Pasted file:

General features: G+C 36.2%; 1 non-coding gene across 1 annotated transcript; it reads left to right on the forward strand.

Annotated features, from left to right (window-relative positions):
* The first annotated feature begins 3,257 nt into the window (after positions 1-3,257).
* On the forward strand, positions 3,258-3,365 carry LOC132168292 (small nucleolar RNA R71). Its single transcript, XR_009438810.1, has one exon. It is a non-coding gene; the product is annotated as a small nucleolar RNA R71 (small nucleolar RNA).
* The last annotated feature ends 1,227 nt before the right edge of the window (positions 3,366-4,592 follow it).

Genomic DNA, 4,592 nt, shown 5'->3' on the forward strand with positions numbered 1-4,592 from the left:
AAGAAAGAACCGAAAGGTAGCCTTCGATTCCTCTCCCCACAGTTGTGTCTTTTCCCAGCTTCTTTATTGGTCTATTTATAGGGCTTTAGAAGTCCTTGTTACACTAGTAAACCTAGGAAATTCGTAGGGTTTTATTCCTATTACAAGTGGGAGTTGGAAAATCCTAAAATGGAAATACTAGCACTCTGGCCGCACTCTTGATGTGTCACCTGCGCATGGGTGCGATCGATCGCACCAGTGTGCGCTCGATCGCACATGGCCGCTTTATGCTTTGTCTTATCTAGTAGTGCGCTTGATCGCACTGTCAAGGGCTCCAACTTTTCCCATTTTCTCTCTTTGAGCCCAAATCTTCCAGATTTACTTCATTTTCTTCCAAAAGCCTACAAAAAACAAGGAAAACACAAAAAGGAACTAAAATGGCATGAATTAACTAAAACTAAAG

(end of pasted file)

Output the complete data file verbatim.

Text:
General features: G+C 36.2%; 1 non-coding gene across 1 annotated transcript; it reads left to right on the forward strand.

Annotated features, from left to right (window-relative positions):
* The first annotated feature begins 3,257 nt into the window (after positions 1-3,257).
* On the forward strand, positions 3,258-3,365 carry LOC132168292 (small nucleolar RNA R71). Its single transcript, XR_009438810.1, has one exon. It is a non-coding gene; the product is annotated as a small nucleolar RNA R71 (small nucleolar RNA).
* The last annotated feature ends 1,227 nt before the right edge of the window (positions 3,366-4,592 follow it).

Genomic DNA, 4,592 nt, shown 5'->3' on the forward strand with positions numbered 1-4,592 from the left:
AAGAAAGAACCGAAAGGTAGCCTTCGATTCCTCTCCCCACAGTTGTGTCTTTTCCCAGCTTCTTTATTGGTCTATTTATAGGGCTTTAGAAGTCCTTGTTACACTAGTAAACCTAGGAAATTCGTAGGGTTTTATTCCTATTACAAGTGGGAGTTGGAAAATCCTAAAATGGAAATACTAGCACTCTGGCCGCACTCTTGATGTGTCACCTGCGCATGGGTGCGATCGATCGCACCAGTGTGCGCTCGATCGCACATGGCCGCTTTATGCTTTGTCTTATCTAGTAGTGCGCTTGATCGCACTGTCAAGGGCTCCAACTTTTCCCATTTTCTCTCTTTGAGCCCAAATCTTCCAGATTTACTTCATTTTCTTCCAAAAGCCTACAAAAAACAAGGAAAACACAAAAAGGAACTAAAATGGCATGAATTAACTAAAACTAAAG